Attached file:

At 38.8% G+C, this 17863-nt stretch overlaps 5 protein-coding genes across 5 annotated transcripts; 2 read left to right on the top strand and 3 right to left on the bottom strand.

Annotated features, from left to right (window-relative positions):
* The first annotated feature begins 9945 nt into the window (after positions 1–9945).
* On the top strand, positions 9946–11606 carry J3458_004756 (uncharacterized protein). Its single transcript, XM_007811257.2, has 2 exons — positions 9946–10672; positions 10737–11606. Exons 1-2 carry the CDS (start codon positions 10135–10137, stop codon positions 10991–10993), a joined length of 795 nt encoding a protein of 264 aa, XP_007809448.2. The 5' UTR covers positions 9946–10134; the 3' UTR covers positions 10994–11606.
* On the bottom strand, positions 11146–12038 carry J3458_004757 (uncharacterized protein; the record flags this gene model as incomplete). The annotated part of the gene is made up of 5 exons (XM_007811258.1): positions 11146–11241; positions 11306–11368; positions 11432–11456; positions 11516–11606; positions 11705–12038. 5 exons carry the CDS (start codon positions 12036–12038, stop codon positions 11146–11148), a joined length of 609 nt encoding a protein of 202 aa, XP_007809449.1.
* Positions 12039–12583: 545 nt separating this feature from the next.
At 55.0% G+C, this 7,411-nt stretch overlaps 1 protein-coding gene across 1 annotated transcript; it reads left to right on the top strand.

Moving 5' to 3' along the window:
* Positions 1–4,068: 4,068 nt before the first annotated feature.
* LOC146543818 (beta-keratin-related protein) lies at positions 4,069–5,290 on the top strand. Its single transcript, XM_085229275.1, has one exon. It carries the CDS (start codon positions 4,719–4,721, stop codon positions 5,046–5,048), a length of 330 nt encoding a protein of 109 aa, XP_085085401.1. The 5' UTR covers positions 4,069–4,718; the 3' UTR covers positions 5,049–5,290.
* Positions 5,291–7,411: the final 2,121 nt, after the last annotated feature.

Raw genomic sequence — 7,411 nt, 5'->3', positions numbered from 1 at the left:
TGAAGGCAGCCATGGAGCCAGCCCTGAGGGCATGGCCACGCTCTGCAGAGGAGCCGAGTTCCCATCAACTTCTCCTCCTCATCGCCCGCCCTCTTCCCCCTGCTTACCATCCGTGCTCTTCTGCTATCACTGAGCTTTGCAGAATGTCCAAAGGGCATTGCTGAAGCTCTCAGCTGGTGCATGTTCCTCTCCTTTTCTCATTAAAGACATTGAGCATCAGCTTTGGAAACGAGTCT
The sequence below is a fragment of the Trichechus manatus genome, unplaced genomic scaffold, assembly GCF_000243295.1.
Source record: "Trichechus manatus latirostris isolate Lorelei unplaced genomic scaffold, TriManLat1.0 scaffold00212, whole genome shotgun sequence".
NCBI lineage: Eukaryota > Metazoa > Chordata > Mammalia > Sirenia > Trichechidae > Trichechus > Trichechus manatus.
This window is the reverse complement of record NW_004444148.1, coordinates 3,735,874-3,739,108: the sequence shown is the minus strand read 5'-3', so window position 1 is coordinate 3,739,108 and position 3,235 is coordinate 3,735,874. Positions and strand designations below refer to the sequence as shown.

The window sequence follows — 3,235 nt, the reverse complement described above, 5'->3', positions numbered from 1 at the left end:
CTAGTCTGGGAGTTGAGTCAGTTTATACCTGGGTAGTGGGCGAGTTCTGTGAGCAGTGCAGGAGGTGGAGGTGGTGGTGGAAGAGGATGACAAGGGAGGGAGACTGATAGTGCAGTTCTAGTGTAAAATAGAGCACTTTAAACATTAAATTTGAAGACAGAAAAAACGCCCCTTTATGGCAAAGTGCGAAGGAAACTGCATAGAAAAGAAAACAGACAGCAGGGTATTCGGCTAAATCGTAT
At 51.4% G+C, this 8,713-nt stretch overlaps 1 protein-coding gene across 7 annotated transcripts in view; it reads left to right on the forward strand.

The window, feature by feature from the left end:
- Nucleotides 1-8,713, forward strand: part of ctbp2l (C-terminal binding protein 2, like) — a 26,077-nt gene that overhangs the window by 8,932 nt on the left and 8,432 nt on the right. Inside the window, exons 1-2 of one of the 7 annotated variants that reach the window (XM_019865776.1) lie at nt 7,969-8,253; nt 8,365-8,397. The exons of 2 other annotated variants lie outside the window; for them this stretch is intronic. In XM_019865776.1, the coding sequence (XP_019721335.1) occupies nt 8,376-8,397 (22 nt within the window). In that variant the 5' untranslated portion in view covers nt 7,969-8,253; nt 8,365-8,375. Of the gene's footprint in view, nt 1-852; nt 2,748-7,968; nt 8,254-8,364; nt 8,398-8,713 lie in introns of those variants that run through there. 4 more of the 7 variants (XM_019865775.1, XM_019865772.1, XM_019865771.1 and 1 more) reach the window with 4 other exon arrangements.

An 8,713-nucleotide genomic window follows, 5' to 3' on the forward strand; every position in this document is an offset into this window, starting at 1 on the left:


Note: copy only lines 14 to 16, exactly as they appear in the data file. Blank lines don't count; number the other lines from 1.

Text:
The sequence below is a fragment of the Trichechus manatus genome, unplaced genomic scaffold, assembly GCF_000243295.1.
Source record: "Trichechus manatus latirostris isolate Lorelei unplaced genomic scaffold, TriManLat1.0 scaffold00212, whole genome shotgun sequence".
NCBI lineage: Eukaryota > Metazoa > Chordata > Mammalia > Sirenia > Trichechidae > Trichechus > Trichechus manatus.